Lawmakers on Capitol Hill convened today for the first time since one of their colleagues was critically injured in the deadly Tucson killing spree Saturday.
Speaker John Boehner opened the House this morning, delivering an emotional statement on the resolution honoring Rep. Gabrielle Giffords and mourning the lives lost in Tucson.
"Our hearts are broken but our spirit is not," Boehner, R-Ohio, said as he choked through tears. "This is a time for the House to lock arms, in prayer for those fallen and wounded, and in resolve to carry on the dialogue of democracy.
"We may not yet have all the answers, but we already have the answer that matters most: that we are Americans, and we will make it through this. We will have the last word."
Boehner became emotional as he remembered victim Gabe Zimmerman, a member of Giffords' congressional staff whom Boehner called "a public servant of the highest caliber, one of our own."
"Even in our shock, we are composed and determined to fulfill our calling to represent our constituents. This is the great cause for which Gabe gave his life," Boehner said. "And, like us, Gabe swore an oath to uphold and defend the Constitution. At the time of the attack, he was engaged in the most simple and direct of democratic rituals: listening to the people, listening to his neighbors."
Moments later, House Minority Leader Nancy Pelosi delivered her own remarks on the House floor.
"In speaking as one House today, coming together … we offer our thoughts and support, our prayers for the health of our colleague, Gabby -- congresswoman Gabrielle Giffords -- and for all of the injured," Pelosi, D-Calif., said.
"We share the stories of the heroes of the tragedy, and mourn those who have perished. Let their actions and their members be a blessing to our country. We don't know why God saw this to be necessary, but let this be something that we cherish as an opportunity as we mourn the heartbreaking horror of it all.
There was no evidence of heated political rhetoric today as lawmakers from both sides of the aisle praised Giffords and mourned the loss of the constituents who went to a grocery store to see her Saturday, but walked instead into a melee.
Instead, House leaders from both political parties today called on their colleagues to tone down the bitter political discourse and rise above the recent partisan bickering.
"This body has yet to fully register the magnitude of this tragedy," Boehner said. "We know that we gather here without distinction of party. The needs of this institution have always risen above partisanship. And what this institution needs right now is strength; holy and uplifting strength.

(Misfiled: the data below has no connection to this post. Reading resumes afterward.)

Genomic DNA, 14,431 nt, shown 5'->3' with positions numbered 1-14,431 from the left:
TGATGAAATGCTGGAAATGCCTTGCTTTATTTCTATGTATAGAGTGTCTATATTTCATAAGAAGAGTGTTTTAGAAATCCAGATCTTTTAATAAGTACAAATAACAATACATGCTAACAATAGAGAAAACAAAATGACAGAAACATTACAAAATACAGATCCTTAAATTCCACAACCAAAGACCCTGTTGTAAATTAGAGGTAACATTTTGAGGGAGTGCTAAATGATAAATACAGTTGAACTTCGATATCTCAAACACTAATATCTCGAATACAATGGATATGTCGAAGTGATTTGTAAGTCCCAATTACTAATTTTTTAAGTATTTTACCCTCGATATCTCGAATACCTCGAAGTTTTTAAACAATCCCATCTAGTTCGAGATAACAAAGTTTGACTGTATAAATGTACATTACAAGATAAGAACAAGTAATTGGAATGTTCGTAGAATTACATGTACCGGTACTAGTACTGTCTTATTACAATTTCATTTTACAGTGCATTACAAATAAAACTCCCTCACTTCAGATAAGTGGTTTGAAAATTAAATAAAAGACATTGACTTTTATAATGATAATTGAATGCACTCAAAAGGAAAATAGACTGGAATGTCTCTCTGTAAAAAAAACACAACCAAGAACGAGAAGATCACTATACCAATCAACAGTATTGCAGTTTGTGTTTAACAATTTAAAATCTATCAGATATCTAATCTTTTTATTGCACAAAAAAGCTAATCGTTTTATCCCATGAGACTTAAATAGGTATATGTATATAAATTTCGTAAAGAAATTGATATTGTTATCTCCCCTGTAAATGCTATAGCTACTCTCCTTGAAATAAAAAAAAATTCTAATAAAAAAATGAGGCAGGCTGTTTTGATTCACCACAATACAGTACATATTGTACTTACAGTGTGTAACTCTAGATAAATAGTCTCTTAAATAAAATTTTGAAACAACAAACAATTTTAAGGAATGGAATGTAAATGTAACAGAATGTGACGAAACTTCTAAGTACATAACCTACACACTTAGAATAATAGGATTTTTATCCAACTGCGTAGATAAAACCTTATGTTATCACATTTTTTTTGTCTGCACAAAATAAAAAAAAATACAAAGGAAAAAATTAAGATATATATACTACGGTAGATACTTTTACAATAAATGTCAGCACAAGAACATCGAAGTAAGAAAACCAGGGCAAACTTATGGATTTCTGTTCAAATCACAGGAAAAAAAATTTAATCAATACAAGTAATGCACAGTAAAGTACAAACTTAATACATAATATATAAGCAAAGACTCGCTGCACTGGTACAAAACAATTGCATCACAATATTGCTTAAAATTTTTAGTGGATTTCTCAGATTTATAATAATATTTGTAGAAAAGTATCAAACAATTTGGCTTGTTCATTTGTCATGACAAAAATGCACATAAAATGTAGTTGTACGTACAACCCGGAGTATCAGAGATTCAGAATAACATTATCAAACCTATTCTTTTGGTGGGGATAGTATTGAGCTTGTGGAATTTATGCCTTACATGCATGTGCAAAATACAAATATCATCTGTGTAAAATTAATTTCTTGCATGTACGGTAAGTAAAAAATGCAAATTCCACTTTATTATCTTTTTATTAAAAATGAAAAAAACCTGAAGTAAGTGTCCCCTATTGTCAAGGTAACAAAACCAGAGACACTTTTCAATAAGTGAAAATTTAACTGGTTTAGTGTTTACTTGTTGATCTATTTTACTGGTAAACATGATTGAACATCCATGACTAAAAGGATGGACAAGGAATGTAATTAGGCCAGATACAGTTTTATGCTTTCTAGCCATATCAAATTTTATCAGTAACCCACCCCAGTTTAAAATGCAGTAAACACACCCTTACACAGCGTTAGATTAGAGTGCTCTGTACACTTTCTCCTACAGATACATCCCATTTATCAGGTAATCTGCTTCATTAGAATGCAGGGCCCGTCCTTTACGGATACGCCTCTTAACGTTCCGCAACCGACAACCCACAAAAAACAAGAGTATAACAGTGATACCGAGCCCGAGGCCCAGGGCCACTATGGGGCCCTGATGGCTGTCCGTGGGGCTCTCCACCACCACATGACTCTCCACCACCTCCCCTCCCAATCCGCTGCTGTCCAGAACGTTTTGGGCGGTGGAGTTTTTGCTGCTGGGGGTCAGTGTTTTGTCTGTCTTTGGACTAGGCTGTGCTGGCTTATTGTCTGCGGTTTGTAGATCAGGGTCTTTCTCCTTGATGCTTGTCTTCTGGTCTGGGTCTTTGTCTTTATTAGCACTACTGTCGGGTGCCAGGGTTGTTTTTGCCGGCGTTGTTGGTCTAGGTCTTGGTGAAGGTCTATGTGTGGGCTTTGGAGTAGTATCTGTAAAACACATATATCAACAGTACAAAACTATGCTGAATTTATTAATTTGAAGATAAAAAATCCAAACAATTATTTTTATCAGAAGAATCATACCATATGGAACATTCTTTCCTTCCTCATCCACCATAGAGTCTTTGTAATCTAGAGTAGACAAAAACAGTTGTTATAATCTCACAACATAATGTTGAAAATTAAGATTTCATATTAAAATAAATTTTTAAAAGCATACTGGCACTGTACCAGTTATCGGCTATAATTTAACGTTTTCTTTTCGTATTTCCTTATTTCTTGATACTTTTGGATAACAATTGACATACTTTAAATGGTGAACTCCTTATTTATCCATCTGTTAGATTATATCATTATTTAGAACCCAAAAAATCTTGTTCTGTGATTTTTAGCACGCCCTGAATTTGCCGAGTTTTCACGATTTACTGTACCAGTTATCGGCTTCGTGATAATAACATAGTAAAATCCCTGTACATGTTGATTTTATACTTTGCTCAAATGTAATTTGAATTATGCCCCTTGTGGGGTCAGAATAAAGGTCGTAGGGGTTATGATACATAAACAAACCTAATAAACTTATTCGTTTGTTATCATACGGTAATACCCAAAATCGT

"The strength to grieve with the families of the fallen, to pray for the wounded, and to chart a way forward, no matter how painful and difficult it may be."
Said Pelosi: "May this resolution remind us of the urgent need to uphold our democratic values, to treat one another with courtesy and respect, and to act, as congresswoman Giffords has always done and always [will] do, in a manner that reflects the best of American leadership.
"American democracy is founded on our commitment to a contest of ideas, not violence. Political disagreement and dissent must never violate our nation's values, as expressed in the Constitution, of free expression, speech, and peaceful assembly."
Minority Whip Steny Hoyer, D-Md.,, said that in the aftermath of the Tucson shooting, now is the time for elected officials "to reflect on the heightened anger being projected in our public debate and the daily denigration of those with whom we disagree."
"It is appropriate that the wrenching, shocking, senseless violence of that day compel us all to reflect on our own responsibility to temper our words and respect those with whom we disagree, lest the failure to do so give incitement to the angriest and most unstable among us," Hoyer said.
"Let us speak for our neighbors in a new spirit of unity. Not a false or shallow unity, not a unity that wishes away our differences or our discords, but a unity founded on our reverence for our democracy's most precious, most fragile gift: its power to resolve without violence our weightiest questions.
There were a number of other events on the House schedule today related to the Giffords shooting.
Earlier this morning, shortly after 9 o'clock Pelosi signed the Book of Condolences and the Book of Well Wishes in the Cannon Rotunda. Pelosi took her time writing her messages and, although her pen appeared to repeatedly run out of ink, she wrote about a full page in each book.
The House Democratic leader will soon head to Andrews Air Force Base to catch a flight aboard Air Force One with President Obama to head to a memorial service in Tucson. Members of the Arizona congressional delegation are also expected to travel with the president on the cross-country flight.
Earlier today, the House Republican Conference met to receive a security briefing in the wake of Saturday's massacre. There were at least three briefers: House Sergeant at Arms Bill Livingood, U.S Capitol Police Chief Phil Morse and Dan Strodel, the chief administrative officer of the House of Representatives. The House Democratic Caucus also will receive its own security briefing today.
At 12:30 p.m., members of Congress may begin signing members-only books of Condolences and Well Wishes in the Capitol Visitors Center.
At 1:00 p.m., members of Congress are invited to a bipartisan prayer service in the center auditorium. The service is closed to the media.
Boehner will attend the bipartisan prayer service in the Center. Before the prayer service begins, Boehner is expected, possibly along with other House leaders, to sign the condolence books in the center.
Boehner and Majority Leader Eric Cantor worked with the House Democratic leadership to delay all other scheduled legislative business, including the GOP's efforts to repeal the health care overhaul law.